BACKGROUND: Brain tumor surgery near the motor cortex requires careful planning to achieve the optimal balance between completeness of tumor resection and preservation of motor function. Navigated transcranial magnetic stimulation (nTMS) can be used to map functionally essential motor areas preoperatively.
OBJECTIVE: To evaluate how much influence, benefit, and impact nTMS has on the surgical planning for tumors near the motor cortex.
METHODS: This study reviewed the records of 73 patients with brain tumors in or near the motor cortex, mapped preoperatively with nTMS. The surgical team prospectively classified how much influence the nTMS results had on the surgical planning. Stepwise regression analysis was used to explore which factors predict the amount of influence, benefit, and impact nTMS has on the surgical planning.
RESULTS: The influence of nTMS on the surgical planning was as follows: it confirmed the expected anatomy in 22% of patients, added knowledge that was not used in 23%, added awareness of high-risk areas in 27%, modified the approach in 16%, changed the planned extent of resection in 8%, and changed the surgical indication in 3%.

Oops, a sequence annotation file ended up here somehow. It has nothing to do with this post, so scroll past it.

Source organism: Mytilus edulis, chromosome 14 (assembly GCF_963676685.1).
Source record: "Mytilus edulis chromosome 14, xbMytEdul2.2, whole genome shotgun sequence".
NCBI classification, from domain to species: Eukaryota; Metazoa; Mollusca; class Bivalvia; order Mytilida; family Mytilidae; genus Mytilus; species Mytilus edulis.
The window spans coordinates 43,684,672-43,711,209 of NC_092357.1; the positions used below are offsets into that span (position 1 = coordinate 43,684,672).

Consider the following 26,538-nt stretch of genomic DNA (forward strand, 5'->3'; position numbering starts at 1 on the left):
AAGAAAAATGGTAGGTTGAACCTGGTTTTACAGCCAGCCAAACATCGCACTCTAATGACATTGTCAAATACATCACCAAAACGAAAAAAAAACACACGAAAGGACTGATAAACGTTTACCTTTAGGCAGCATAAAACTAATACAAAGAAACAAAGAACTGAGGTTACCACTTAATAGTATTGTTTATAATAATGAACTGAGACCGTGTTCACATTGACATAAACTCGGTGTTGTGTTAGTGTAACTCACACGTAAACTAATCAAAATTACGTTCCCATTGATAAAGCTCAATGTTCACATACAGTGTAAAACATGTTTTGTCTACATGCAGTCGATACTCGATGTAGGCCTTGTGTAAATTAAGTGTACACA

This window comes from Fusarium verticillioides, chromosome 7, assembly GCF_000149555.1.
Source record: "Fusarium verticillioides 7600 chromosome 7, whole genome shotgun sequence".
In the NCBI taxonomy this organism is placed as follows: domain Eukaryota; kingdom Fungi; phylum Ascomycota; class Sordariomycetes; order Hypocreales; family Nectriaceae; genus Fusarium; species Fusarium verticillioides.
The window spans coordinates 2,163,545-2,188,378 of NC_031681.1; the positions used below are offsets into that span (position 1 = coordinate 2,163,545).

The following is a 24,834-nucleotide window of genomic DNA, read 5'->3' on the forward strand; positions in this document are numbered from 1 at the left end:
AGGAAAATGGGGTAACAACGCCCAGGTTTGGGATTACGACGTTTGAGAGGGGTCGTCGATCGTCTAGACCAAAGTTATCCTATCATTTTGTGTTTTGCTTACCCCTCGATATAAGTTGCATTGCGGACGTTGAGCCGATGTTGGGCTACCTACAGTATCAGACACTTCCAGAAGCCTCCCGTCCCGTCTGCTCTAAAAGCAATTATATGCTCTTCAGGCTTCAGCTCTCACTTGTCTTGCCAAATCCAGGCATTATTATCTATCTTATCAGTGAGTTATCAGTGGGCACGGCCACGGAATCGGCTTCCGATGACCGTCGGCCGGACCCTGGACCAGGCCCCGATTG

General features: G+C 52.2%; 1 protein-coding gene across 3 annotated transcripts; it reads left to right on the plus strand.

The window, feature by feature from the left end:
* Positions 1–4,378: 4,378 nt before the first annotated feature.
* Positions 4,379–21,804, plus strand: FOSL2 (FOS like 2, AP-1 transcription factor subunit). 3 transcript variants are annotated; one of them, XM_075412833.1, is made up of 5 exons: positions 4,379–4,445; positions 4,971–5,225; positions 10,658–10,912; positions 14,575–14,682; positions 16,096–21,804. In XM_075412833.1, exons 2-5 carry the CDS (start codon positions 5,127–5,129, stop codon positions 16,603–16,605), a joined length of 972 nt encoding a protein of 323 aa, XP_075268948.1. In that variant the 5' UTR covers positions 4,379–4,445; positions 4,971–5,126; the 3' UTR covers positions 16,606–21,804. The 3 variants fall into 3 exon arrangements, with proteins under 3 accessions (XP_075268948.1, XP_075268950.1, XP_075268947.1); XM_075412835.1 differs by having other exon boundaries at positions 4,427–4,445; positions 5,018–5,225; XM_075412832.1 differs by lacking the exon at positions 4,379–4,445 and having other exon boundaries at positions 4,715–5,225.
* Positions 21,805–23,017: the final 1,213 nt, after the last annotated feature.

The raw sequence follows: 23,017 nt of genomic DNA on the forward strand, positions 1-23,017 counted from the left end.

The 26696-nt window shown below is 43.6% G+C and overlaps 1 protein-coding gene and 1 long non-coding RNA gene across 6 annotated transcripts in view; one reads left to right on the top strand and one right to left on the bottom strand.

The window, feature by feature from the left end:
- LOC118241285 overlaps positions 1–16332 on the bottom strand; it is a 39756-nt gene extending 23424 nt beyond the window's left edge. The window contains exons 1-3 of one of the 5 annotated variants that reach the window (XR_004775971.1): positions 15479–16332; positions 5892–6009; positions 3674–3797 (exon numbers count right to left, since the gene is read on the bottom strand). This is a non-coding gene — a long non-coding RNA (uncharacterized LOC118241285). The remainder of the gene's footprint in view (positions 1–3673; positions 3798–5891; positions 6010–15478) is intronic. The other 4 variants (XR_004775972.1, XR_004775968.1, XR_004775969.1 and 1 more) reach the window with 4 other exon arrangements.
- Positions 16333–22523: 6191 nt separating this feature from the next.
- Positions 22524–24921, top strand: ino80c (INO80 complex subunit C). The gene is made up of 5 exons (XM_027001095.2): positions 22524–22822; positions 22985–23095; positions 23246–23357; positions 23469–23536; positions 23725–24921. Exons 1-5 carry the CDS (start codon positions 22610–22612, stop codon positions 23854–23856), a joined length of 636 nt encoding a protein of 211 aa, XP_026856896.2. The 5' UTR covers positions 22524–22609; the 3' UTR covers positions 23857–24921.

CONCLUSION: nTMS had an objective benefit on the surgical planning in one fourth of the patients and a subjective benefit in an additional half of the patients. It had an impact on the surgery itself in just more than half of the patients. By mapping the spatial relationship between the tumor and functional motor cortex, nTMS improves surgical planning for tumors in or near the motor cortex.
Departments of *Neurosurgery and
‡Neurology, Charité University Hospital, Berlin, Germany
§Mercury Medical Research and Writing, Berlin, Germany
‖Now at the Center for Spine Surgery and Neurotraumatology, DRK Hospitals Berlin–Westend, Berlin, Germany
Correspondence: Thomas Picht, MD, Neurochirurgische Klinik, Charité – Universitaetsmedizin Berlin, Augustenburger Platz 1, 13353 Berlin, Germany. E-mail: email@example.com
¶ These authors have equally contributed to this work.
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Received November 9, 2011
Accepted June 17, 2011